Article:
ABSTRACT: Chronic inflammatory processes close to bone often lead to loss of bone in diseases such as rheumatoid arthritis, periodontitis, loosened joint prosthesis and tooth implants. This is mainly due to local formation of bone resorbing osteoclasts which degrade bone without any subsequent coupling to new bone formation. Crucial for osteoclastogenesis is stimulation of mononuclear osteoclast progenitors by macrophage colony-stimulating factor (M-CSF) and receptor activator of nuclear factor-κB ligand (RANKL) which induces their differentiation along the osteoclastic lineage and the fusion to mature, multinucleated osteoclasts. M-CSF and RANKL are produced by osteoblasts/osteocytes and by synovial and periodontal fibroblasts and the expression is regulated by pro- and anti-inflammatory cytokines. These cytokines also regulate osteoclastic differentiation by direct effects on the progenitor cells. In the present overview, we introduce the basic concepts of osteoclast progenitor cell differentiation and summarize the current knowledge on cytokines stimulating and inhibiting osteoclastogenesis by direct and indirect mechanisms.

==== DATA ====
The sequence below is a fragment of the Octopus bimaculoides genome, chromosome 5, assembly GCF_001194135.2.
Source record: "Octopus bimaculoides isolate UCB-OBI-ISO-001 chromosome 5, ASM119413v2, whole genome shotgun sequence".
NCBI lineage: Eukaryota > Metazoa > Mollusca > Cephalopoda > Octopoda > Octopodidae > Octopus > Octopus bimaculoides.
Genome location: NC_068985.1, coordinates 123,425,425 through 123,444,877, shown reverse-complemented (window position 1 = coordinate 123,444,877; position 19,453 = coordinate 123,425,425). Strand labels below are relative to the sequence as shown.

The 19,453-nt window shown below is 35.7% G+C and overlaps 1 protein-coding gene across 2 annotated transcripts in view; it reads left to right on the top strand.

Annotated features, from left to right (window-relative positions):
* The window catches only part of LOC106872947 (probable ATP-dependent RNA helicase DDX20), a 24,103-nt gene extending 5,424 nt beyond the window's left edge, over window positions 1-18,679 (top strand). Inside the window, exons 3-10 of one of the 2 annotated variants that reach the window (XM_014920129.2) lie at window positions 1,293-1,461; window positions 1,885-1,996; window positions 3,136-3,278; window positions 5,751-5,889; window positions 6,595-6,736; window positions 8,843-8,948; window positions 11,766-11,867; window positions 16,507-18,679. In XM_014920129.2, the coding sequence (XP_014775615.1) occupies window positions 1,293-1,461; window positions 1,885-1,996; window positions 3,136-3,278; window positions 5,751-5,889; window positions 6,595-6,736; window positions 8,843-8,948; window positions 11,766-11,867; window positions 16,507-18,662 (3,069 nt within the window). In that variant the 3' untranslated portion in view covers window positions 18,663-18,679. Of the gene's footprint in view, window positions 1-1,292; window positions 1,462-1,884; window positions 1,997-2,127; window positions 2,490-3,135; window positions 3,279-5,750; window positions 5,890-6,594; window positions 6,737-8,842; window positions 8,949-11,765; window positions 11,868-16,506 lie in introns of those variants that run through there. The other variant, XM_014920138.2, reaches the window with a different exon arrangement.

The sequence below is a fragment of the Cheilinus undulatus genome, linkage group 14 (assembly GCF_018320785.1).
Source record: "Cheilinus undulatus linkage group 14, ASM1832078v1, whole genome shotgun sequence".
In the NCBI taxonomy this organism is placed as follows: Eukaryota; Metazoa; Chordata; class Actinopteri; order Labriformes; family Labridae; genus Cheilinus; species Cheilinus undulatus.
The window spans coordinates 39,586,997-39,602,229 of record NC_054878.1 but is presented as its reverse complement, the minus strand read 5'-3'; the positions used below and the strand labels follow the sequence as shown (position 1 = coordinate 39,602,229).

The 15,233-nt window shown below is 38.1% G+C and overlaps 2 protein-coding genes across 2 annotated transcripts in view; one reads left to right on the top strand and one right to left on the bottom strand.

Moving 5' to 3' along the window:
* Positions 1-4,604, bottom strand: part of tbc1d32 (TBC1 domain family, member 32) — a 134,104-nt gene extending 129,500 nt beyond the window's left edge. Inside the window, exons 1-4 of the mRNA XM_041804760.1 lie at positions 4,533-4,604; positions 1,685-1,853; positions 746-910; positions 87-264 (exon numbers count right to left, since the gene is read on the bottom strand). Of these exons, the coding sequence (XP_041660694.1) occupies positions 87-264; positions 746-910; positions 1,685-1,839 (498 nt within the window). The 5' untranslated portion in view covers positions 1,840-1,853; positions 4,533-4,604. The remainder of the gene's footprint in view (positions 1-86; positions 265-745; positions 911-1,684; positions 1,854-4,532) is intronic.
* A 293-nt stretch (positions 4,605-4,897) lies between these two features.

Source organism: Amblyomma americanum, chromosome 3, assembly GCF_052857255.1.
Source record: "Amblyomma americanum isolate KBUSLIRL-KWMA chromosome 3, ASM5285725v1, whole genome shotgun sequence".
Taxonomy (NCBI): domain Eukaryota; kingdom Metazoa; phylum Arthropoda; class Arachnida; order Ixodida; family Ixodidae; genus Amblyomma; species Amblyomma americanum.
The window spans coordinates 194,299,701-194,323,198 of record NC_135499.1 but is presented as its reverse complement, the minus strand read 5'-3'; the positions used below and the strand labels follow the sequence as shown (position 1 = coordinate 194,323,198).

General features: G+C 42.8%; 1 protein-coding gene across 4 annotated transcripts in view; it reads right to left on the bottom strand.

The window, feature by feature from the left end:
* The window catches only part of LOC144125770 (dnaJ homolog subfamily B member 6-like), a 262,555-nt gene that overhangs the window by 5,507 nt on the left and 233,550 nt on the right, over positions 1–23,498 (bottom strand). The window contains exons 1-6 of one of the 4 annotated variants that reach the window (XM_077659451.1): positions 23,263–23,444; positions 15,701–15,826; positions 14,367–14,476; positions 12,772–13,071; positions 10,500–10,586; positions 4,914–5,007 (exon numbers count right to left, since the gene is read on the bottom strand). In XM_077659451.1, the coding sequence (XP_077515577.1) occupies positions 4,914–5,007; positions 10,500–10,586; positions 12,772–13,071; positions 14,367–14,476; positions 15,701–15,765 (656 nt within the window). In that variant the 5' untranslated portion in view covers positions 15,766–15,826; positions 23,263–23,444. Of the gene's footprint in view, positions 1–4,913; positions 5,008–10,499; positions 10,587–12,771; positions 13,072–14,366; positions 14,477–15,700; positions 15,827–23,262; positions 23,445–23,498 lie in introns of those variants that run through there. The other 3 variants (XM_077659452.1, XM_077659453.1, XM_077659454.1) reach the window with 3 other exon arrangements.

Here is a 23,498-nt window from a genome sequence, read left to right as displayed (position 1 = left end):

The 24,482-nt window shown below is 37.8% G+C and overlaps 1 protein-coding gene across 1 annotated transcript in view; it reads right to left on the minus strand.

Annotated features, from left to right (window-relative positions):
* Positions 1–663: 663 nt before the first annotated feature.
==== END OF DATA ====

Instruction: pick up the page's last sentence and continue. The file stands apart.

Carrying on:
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- "These include primarily pathologic stimulators, chiefly TNF. In this regard, it has been demonstrated that aside from its RANKL-costimulatory osteoclastogenic function, TNF induces osteoclast formation in RANK/RANKL-deficient mice, in vivo, albeit in the absence of NF-κBp100 subunit . More recently, we have demonstrated that an IKK2 gain of function mutation (IKK2 in which serines 177/181 were substituted with glutamates; namely IKK2SSEE) induces osteoclastogenesis independent of upstream RANK/RANKL and TNF/TNFr signaling . "